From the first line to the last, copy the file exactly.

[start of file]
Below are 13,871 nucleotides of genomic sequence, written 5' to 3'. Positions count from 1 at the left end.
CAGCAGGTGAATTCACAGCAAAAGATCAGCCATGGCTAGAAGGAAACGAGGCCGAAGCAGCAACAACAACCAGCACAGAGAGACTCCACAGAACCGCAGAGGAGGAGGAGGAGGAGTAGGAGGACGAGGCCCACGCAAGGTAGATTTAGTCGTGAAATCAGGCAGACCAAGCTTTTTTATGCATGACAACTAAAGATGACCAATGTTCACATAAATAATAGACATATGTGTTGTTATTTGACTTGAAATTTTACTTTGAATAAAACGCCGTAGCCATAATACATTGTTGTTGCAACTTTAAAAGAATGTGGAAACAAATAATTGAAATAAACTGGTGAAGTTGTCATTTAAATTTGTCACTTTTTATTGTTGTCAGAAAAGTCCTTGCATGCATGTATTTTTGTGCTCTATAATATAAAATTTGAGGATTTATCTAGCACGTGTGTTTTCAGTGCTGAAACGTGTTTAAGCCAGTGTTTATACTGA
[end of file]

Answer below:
Below are 13,871 nucleotides of genomic sequence, written 5' to 3'. Positions count from 1 at the left end.
CAGCAGGTGAATTCACAGCAAAAGATCAGCCATGGCTAGAAGGAAACGAGGCCGAAGCAGCAACAACAACCAGCACAGAGAGACTCCACAGAACCGCAGAGGAGGAGGAGGAGGAGTAGGAGGACGAGGCCCACGCAAGGTAGATTTAGTCGTGAAATCAGGCAGACCAAGCTTTTTTATGCATGACAACTAAAGATGACCAATGTTCACATAAATAATAGACATATGTGTTGTTATTTGACTTGAAATTTTACTTTGAATAAAACGCCGTAGCCATAATACATTGTTGTTGCAACTTTAAAAGAATGTGGAAACAAATAATTGAAATAAACTGGTGAAGTTGTCATTTAAATTTGTCACTTTTTATTGTTGTCAGAAAAGTCCTTGCATGCATGTATTTTTGTGCTCTATAATATAAAATTTGAGGATTTATCTAGCACGTGTGTTTTCAGTGCTGAAACGTGTTTAAGCCAGTGTTTATACTGA